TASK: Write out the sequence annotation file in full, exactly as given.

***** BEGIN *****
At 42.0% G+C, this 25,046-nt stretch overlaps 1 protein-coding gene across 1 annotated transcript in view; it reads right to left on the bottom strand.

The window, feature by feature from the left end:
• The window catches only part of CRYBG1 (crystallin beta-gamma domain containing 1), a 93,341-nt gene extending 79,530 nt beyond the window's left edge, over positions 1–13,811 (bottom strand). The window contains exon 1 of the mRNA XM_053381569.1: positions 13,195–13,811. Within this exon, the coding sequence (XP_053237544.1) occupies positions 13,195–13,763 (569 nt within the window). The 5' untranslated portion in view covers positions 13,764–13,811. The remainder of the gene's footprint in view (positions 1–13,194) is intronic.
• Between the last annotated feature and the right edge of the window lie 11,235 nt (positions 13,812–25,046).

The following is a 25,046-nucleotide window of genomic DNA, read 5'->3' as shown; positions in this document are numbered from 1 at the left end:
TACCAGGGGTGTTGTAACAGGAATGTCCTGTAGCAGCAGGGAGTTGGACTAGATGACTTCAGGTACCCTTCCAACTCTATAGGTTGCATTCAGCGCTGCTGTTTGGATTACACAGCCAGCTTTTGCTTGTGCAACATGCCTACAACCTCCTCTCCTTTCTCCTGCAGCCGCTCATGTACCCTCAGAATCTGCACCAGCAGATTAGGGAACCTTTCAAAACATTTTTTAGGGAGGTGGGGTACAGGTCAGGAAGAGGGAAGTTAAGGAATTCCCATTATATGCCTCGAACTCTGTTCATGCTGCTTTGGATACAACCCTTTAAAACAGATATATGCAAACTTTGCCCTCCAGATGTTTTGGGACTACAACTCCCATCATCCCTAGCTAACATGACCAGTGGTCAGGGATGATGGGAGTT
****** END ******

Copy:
At 42.0% G+C, this 25,046-nt stretch overlaps 1 protein-coding gene across 1 annotated transcript in view; it reads right to left on the bottom strand.

The window, feature by feature from the left end:
• The window catches only part of CRYBG1 (crystallin beta-gamma domain containing 1), a 93,341-nt gene extending 79,530 nt beyond the window's left edge, over positions 1–13,811 (bottom strand). The window contains exon 1 of the mRNA XM_053381569.1: positions 13,195–13,811. Within this exon, the coding sequence (XP_053237544.1) occupies positions 13,195–13,763 (569 nt within the window). The 5' untranslated portion in view covers positions 13,764–13,811. The remainder of the gene's footprint in view (positions 1–13,194) is intronic.
• Between the last annotated feature and the right edge of the window lie 11,235 nt (positions 13,812–25,046).

The following is a 25,046-nucleotide window of genomic DNA, read 5'->3' as shown; positions in this document are numbered from 1 at the left end:
TACCAGGGGTGTTGTAACAGGAATGTCCTGTAGCAGCAGGGAGTTGGACTAGATGACTTCAGGTACCCTTCCAACTCTATAGGTTGCATTCAGCGCTGCTGTTTGGATTACACAGCCAGCTTTTGCTTGTGCAACATGCCTACAACCTCCTCTCCTTTCTCCTGCAGCCGCTCATGTACCCTCAGAATCTGCACCAGCAGATTAGGGAACCTTTCAAAACATTTTTTAGGGAGGTGGGGTACAGGTCAGGAAGAGGGAAGTTAAGGAATTCCCATTATATGCCTCGAACTCTGTTCATGCTGCTTTGGATACAACCCTTTAAAACAGATATATGCAAACTTTGCCCTCCAGATGTTTTGGGACTACAACTCCCATCATCCCTAGCTAACATGACCAGTGGTCAGGGATGATGGGAGTT